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11 of 11 people found the following review helpful
5.0 out of 5 stars Interesting, engaging and powerful, 3 Nov 2013
I was lucky enough to receive an advance copy of this book (with no intention that I'd review it!). I enjoyed every minute of reading it.

It's on an extremely important topic - the nature of morality. And the contribution Prof Greene makes is an extremely novel one: based on his own psychological studies, he argues that our moral judgments are often a battleground between an intuitive, emotional reaction, and a slower, more deliberative and logical reasoning process. Suppose you can kill one person in order to transplant their organs to save five others. "Don't do it!" says your gut; "But doing so will save more lives!" says the slower, more deliberative part of your brain.

The kicker comes in the final part of the book where he argues that we should normally trust that slow deliberative process over our intuitive judgments. His work in psychology therefore impacts moral philosophy, providing a grand argument for utilitarianism - the idea that one should always do whatever will maximise the sum total of wellbeing in the world.

Greene is a stellar psychologist who's precipitated a massive debate in moral philosophy. And he's managed to present his research in a clear, friendly and engaging way. If you want to learn about cutting-edge research on the nature of morality - and have your own moral views challenged! - then read this book.
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5 of 5 people found the following review helpful
5.0 out of 5 stars How and why "we can improve our prospects for peace and prosperity by improving the way we think about moral problems", 6 Dec 2013
By 
Robert Morris (Dallas, Texas) - See all my reviews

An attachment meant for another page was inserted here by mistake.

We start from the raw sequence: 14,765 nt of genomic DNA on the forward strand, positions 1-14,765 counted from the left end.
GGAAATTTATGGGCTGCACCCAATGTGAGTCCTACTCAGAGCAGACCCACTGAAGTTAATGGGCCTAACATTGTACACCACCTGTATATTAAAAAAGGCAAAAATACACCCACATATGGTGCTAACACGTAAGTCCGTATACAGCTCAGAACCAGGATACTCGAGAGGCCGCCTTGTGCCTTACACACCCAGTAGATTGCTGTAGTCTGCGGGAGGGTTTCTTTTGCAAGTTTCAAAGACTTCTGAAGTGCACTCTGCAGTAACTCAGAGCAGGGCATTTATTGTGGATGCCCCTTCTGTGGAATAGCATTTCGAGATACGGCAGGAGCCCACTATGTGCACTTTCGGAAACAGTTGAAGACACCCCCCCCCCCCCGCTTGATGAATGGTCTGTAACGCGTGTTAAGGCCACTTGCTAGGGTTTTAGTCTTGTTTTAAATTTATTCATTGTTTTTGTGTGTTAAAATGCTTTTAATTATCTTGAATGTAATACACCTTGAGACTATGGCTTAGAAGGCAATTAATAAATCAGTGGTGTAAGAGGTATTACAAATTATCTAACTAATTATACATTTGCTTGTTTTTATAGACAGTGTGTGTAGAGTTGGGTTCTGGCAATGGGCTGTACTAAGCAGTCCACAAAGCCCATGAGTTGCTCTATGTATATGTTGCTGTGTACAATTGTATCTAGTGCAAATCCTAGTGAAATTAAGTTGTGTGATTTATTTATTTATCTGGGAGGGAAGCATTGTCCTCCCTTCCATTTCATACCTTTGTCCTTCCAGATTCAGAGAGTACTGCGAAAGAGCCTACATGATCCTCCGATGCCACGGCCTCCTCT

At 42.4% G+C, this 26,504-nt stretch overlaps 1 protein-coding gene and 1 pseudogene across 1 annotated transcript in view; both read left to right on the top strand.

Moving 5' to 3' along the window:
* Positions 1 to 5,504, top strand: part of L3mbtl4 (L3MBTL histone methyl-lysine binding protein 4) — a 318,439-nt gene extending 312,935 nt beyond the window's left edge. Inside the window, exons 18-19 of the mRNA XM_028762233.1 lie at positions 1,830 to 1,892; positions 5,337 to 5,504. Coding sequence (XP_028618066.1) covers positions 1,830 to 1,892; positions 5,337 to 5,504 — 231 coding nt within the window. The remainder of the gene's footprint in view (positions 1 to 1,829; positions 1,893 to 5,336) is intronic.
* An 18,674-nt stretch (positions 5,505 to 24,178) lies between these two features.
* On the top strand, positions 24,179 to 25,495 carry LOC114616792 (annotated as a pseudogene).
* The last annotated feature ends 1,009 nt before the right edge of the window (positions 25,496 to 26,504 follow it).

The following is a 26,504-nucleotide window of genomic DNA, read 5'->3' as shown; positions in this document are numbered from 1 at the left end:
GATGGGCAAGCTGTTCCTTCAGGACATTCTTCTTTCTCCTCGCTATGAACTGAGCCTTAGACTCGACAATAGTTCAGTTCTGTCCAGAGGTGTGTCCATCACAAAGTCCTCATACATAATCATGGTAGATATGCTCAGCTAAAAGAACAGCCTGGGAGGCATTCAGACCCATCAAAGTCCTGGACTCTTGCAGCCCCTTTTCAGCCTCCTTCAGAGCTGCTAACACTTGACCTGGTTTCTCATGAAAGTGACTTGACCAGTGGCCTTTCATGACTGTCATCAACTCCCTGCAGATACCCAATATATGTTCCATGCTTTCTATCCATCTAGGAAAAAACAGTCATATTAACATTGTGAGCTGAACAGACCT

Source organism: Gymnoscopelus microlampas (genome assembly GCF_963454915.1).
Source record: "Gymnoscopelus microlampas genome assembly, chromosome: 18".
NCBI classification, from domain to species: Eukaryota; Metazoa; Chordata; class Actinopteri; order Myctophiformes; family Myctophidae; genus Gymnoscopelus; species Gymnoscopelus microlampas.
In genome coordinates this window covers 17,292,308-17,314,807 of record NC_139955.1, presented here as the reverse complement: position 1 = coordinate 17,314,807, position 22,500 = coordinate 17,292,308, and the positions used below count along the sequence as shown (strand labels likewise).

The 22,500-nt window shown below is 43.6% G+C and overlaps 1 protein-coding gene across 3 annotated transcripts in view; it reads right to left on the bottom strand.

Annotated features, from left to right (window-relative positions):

(TOP 500 REVIEWER)   
When I was a child growing up in Chicago, adults in my family respected and trusted decisions based what they called "horse sense." I recalled that as I began to read this book in which Joshua Greene discusses what he calls "common sense." Two different phrases that have essentially the same meaning: judgment that is sound, fundamental, basic, sensible, etc. He acknowledges that moral problems divide people and views consequent problems as a tragedy. "This book is about understanding and, ultimately, solving those problems." How? First, by understanding what morality is and isn't, "how it got here, and how it's implemented in our brains." Next, it's about "understanding the deep structure of moral problems as well as the differences between the problems we face today. Finally, it's about taking this new understanding of morality and turning it into a universal moral philosophy that members of all human tribes can share."

Greene invokes three organizing metaphors: The Parable of the New Pastures, the dual mode camera (actually presented as a simile), and Common Currency. All three are best explained within the narrative, in context, but I feel comfortable indicating now that Greene makes brilliant use of figurative language (a) to suggest the nature and extent of a cause-and-effect process by which "the tragedy of common sense morality" as well as (b) to explain how effective use utilitarianism can transform that process with a series of principled compromises that transcend what had previously been "tribal gut reactions," what he calls "point and shoot morality."

These are among the dozens of business subjects and issues of special interest and value to me, also listed to indicate the scope of Greene's coverage.

o The Function of Morality (Pages 22-25)
o The "Magic Corner" (29-30)
o Minimal Decency (35-39)
o Members Only (48-55)
o The Psychology of Conflict, and, Tribalism (66-69)
o Biased Fairness (83-97)
o The "Trolley Problem" (113-121)
o Emotion Versus Reason, and, The Dual-Process Brain (134-141)
o A Splendid Idea (149-150)
o (Mis)understanding Utilitarianism (156-171)
o Does Science Deliver the Moral Truth? (185-188)
o Why Aren't We Psychopaths? (225-228)
o Utilitarianism Versus the Gizmo (245-253)
o Justice and the Greater Good (284-285)
o "Heads I Win, Tails You Lose": Rights as Rationalization (301-305)
o Six Rules for Modern Herders (350-353)

This book is by no means an "easy read" but it generously rewards those who read it with an alert mind and open heart. I share Joshua Greene's concerns about what he characterizes as "the tragedy of common sense morality" and wish I shared his optimism that his quite sensible proposals not only can but [begin italics] will [end italics] enable a sufficient number of people to question the laws written in their hearts and replace them with something better. Perhaps he is correct that "something new is growing under the sun: a global tribe that looks out for its members, not to gain advantage over others, but simply because it's good." I doubt if I will live long enough to see that happen but can at least hope my ten grandchildren will.